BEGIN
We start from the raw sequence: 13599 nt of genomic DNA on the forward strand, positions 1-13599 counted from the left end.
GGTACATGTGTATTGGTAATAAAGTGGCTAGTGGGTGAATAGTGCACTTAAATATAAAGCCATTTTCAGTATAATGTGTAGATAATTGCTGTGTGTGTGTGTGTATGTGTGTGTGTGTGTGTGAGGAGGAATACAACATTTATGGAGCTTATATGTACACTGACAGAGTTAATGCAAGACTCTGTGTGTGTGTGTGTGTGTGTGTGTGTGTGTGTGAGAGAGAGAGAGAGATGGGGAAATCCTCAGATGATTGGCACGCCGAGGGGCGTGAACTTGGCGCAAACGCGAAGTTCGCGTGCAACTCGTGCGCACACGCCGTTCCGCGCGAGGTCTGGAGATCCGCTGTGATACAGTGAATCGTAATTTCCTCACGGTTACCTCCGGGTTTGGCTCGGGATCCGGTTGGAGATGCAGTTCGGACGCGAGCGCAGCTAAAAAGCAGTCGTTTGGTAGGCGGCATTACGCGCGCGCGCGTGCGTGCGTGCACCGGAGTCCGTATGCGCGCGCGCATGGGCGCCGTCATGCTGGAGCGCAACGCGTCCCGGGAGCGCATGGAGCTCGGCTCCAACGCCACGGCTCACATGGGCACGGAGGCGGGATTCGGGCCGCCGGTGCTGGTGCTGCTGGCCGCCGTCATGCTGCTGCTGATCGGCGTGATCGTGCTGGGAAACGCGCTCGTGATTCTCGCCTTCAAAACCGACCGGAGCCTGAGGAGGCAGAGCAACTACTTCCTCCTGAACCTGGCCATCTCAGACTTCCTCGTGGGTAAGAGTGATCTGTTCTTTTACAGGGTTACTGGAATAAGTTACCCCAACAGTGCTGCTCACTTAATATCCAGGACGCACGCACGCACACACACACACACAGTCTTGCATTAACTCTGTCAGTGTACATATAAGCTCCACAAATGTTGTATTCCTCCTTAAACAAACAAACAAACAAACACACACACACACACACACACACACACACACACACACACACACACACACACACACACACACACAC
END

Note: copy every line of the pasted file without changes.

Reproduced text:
We start from the raw sequence: 13599 nt of genomic DNA on the forward strand, positions 1-13599 counted from the left end.
GGTACATGTGTATTGGTAATAAAGTGGCTAGTGGGTGAATAGTGCACTTAAATATAAAGCCATTTTCAGTATAATGTGTAGATAATTGCTGTGTGTGTGTGTGTATGTGTGTGTGTGTGTGTGAGGAGGAATACAACATTTATGGAGCTTATATGTACACTGACAGAGTTAATGCAAGACTCTGTGTGTGTGTGTGTGTGTGTGTGTGTGTGTGTGAGAGAGAGAGAGAGATGGGGAAATCCTCAGATGATTGGCACGCCGAGGGGCGTGAACTTGGCGCAAACGCGAAGTTCGCGTGCAACTCGTGCGCACACGCCGTTCCGCGCGAGGTCTGGAGATCCGCTGTGATACAGTGAATCGTAATTTCCTCACGGTTACCTCCGGGTTTGGCTCGGGATCCGGTTGGAGATGCAGTTCGGACGCGAGCGCAGCTAAAAAGCAGTCGTTTGGTAGGCGGCATTACGCGCGCGCGCGTGCGTGCGTGCACCGGAGTCCGTATGCGCGCGCGCATGGGCGCCGTCATGCTGGAGCGCAACGCGTCCCGGGAGCGCATGGAGCTCGGCTCCAACGCCACGGCTCACATGGGCACGGAGGCGGGATTCGGGCCGCCGGTGCTGGTGCTGCTGGCCGCCGTCATGCTGCTGCTGATCGGCGTGATCGTGCTGGGAAACGCGCTCGTGATTCTCGCCTTCAAAACCGACCGGAGCCTGAGGAGGCAGAGCAACTACTTCCTCCTGAACCTGGCCATCTCAGACTTCCTCGTGGGTAAGAGTGATCTGTTCTTTTACAGGGTTACTGGAATAAGTTACCCCAACAGTGCTGCTCACTTAATATCCAGGACGCACGCACGCACACACACACACACAGTCTTGCATTAACTCTGTCAGTGTACATATAAGCTCCACAAATGTTGTATTCCTCCTTAAACAAACAAACAAACAAACACACACACACACACACACACACACACACACACACACACACACACACACACACACACACACACAC